Been thinking a little on cutting a 3/4"-16 internal thread on the Sherline. When I get into the cut the depth of cut is only a few thousands. However, the width of cut is the thread face. For 16TPI that is 0.063" width. For normal thread cutting, feeding in at about 30deg, that is unavoidable. I found a post suggesting an alternative. Here the thread is nibbled away rather than directly feeding in at 30deg. I may try this but it would be a pain to program.

It would also help to put the Sherline in its low speed pulley. I didn't do this and likely should have.

Another alternative is to thread mill them using the cnc mill. This one is feasible.

But for now I decided to use the large lathe and single point the inside. I need to holders to get on to the Stirling build.

Thanks.

Hugh

Online Hugh Currin

  • Full Member
  • ****
  • Posts: 374
  • Klamath Falls, Oregon, USA
    • www.currin.us
Re: Currin's Travelling Sherline Show
« Reply #22 on: July 22, 2017, 12:30:03 AM »
SO, I decided to thread the inrernal 3/4-16 Sherline spindle thread on my large lathe. This wasn't too bad but took awhile to build several.

I then drilled holes for the tommy bar and set screw using the Sherline mill set-up. I had a little trouble with the Sherline toolmakers vice slipping. I went to a slightly larger steel toolmakers vice which worked better (or I just reefed on the screw harder). After that it went smoothly. I did notice some flex in the Sherline column. Spot drilling to start a drill I could see some flex and moving outward (away from column) of the spot. Then when drilling I saw the drill shift outward a little as it aligned with the spot. I was using a small spot drill (probably 3/16"). It was better when I switched to a tiny center drill (I think it was a #0) but I could still see the flex and offset. Will take some learning to use these Sherlines.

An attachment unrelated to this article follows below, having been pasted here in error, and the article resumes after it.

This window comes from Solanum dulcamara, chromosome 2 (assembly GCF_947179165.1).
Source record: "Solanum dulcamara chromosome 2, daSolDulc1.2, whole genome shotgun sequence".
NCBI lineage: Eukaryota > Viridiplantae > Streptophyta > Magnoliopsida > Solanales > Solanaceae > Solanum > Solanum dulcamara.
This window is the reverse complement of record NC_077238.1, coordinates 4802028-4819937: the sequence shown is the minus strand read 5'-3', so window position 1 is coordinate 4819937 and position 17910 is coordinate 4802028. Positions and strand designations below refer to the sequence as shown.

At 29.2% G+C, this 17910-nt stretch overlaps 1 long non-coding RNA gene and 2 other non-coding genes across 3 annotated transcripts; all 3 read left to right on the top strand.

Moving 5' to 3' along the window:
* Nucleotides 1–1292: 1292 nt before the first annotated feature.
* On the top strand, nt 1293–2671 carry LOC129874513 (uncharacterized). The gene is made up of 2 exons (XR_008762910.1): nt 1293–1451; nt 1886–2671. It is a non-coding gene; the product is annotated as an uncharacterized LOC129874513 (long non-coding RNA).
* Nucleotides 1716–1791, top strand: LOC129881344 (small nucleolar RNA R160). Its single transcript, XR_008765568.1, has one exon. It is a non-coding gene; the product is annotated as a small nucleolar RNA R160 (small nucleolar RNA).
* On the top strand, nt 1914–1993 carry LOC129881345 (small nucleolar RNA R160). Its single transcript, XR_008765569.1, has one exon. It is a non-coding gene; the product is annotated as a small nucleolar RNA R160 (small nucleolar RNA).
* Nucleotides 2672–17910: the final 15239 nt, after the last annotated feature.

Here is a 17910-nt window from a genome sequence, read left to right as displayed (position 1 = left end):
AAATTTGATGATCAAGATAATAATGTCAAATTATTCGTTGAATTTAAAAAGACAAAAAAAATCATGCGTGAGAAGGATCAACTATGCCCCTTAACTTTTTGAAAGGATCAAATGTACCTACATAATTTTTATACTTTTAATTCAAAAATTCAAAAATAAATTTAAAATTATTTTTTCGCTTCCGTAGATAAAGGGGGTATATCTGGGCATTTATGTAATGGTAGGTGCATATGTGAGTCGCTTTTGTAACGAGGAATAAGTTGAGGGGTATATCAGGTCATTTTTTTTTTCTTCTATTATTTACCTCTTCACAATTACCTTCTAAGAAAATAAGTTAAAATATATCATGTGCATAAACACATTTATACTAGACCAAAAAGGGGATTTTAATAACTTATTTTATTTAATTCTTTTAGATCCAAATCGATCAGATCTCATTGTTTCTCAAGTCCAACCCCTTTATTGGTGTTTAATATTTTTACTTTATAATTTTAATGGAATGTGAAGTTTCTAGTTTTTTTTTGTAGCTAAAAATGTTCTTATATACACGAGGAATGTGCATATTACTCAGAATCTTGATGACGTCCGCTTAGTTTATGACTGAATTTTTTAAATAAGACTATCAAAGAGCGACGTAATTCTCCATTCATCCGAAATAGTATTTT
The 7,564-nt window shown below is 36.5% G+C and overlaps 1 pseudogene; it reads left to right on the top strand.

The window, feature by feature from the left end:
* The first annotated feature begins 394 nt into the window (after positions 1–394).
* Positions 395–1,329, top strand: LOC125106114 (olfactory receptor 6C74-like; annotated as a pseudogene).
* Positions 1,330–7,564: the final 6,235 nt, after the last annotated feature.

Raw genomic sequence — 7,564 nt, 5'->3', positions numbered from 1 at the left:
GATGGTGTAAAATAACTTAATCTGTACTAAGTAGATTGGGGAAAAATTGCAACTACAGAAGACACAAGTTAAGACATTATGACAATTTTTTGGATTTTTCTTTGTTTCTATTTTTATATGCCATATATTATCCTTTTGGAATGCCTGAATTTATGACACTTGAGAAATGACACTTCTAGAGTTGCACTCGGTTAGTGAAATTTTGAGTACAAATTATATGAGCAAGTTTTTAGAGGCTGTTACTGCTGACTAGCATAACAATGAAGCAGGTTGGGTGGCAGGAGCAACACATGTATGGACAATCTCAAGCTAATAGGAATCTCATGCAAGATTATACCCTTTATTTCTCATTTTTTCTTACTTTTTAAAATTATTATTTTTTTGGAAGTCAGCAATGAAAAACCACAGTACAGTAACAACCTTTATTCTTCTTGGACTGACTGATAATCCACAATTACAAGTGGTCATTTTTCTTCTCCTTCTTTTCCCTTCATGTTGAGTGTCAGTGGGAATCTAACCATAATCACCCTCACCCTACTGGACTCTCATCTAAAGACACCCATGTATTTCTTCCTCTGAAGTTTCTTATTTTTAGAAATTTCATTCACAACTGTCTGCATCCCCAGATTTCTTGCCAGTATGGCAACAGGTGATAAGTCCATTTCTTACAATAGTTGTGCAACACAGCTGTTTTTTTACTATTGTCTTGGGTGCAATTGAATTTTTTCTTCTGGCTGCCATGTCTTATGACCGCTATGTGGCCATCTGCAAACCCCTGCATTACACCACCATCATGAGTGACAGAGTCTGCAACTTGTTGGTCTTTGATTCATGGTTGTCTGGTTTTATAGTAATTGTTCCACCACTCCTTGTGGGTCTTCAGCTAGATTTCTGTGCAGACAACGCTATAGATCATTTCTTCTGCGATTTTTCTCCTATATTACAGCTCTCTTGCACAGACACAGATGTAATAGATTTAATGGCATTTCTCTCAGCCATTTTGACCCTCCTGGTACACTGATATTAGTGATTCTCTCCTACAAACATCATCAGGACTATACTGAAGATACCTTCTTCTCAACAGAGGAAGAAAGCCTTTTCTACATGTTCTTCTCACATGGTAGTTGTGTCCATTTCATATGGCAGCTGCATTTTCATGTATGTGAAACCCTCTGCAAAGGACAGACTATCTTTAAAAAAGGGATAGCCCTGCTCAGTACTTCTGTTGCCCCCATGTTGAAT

I used the Sherline lathe to finish the outside of the holders. This went well.

But I used the larger lathe to drill and ream the holders. I don't think I could accommodate the 1/4" or 3/16" reamers in the Sherline due to their length, with drill chuck length. The tail stock is off some 0.005" also. I single pointed a mock up Sherline spindle in the large lathe, and aligned the tail stock to within a few tenths. Then drilled and reamed the holes for end mills.



This worked pretty well. I had three Sherline holders, two 3/8" and one 1/4". I made up another 1/4", two 3/16" and two 1/8". While I was set up for threading I made two additional blanks and three aluminum "face plates". Foolish me, I forgot to make up a blank for an ER-20 collet holder.



Finally, I screwed each onto the Sherline spindle and checked run-out. I put an end mill in each holder and measured off its shank. The results were:

1/8" Holders       0.006"   0.005"    TIR
3/16" Holders     0.003"   0.0045"  TIR
1/4" Holder         0.008"   TIR

I also checked the stock Sherline holders:

1/4" Holder         0.006"  TIR
3/8" Holders       0.0025"  0.0025"  TIR

So, not as good as the stock holders but should be workable.

Now I think I can get back to building some soft top jaws for the three jaw, and a tooling plate or two for milling.

Thanks for coming along. Any comments or suggestions please chime in, I'm flying blind here. :-)

Hugh